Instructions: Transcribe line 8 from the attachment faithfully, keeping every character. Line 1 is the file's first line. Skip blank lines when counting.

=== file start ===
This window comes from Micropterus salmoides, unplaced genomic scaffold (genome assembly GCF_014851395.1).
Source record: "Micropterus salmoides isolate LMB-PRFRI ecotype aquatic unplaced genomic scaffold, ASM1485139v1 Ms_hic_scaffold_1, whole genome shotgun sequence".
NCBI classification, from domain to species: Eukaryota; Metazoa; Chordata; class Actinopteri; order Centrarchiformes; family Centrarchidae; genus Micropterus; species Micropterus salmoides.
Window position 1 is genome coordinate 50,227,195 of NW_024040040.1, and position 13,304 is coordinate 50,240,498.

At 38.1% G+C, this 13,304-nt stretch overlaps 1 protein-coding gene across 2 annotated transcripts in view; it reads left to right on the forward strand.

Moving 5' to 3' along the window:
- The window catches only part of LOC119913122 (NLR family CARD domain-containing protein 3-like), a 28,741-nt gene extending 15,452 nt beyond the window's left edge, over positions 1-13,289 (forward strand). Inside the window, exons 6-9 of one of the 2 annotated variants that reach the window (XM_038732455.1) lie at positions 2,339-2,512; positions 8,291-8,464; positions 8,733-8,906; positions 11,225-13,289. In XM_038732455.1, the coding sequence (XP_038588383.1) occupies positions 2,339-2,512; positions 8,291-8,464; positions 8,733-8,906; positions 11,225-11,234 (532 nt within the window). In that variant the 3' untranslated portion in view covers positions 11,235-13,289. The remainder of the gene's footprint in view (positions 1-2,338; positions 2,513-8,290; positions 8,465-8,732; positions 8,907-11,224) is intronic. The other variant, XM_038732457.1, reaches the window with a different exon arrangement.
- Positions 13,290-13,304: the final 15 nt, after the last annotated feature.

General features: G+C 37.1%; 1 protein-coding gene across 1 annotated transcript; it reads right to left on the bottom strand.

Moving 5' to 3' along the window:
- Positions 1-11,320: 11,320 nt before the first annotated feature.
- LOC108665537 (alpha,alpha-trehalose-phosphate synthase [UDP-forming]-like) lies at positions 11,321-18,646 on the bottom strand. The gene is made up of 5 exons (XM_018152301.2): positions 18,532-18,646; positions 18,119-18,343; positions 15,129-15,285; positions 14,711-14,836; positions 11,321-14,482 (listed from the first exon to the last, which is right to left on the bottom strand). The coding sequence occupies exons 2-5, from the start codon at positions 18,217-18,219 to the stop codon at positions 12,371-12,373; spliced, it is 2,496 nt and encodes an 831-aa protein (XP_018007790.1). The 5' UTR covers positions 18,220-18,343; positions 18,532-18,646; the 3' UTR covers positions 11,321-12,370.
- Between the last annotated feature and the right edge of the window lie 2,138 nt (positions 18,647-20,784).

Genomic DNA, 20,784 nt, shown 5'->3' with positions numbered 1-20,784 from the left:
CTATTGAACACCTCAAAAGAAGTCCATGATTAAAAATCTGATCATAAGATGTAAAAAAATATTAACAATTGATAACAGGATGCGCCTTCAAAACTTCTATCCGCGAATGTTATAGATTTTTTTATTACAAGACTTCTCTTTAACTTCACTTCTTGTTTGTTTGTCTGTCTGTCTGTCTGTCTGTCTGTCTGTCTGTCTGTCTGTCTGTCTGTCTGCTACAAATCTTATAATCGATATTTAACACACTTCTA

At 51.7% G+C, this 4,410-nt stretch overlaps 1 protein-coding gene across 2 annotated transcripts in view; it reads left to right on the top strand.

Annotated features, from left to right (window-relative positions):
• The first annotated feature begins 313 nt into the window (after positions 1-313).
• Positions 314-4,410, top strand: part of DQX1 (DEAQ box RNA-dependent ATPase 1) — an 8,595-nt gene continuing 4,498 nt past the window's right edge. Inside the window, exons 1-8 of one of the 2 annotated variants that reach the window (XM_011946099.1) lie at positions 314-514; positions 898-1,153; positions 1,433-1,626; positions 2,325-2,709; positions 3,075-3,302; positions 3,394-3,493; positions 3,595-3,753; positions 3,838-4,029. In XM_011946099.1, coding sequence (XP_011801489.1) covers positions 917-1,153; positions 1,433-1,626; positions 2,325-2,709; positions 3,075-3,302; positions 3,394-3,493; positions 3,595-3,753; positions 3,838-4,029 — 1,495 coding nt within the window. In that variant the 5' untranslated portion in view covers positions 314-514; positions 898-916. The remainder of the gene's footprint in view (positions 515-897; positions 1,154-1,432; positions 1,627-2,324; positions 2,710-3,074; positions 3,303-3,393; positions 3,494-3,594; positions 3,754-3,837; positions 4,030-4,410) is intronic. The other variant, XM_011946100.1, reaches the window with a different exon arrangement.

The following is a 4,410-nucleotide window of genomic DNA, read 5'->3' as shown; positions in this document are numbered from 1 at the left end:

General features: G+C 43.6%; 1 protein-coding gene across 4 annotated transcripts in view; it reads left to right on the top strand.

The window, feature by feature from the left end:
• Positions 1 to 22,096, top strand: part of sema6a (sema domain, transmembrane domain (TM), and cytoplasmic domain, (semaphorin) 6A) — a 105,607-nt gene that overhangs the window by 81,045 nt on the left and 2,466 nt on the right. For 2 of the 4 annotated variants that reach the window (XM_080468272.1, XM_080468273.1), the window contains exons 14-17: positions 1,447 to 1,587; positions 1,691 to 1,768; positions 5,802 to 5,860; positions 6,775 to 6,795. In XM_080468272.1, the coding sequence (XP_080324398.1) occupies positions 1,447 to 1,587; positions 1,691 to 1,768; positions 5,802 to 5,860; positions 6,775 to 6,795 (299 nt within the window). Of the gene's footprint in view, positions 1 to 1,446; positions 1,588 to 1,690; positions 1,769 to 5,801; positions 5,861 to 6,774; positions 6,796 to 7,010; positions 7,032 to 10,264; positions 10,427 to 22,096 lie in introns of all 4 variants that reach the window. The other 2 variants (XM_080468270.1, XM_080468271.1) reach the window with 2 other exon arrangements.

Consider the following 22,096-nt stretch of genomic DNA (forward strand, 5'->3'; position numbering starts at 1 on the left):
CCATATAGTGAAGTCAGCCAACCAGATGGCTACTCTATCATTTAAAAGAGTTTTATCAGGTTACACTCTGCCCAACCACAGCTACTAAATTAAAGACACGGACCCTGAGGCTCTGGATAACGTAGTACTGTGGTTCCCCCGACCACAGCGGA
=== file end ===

- Positions 13,290-13,304: the final 15 nt, after the last annotated feature.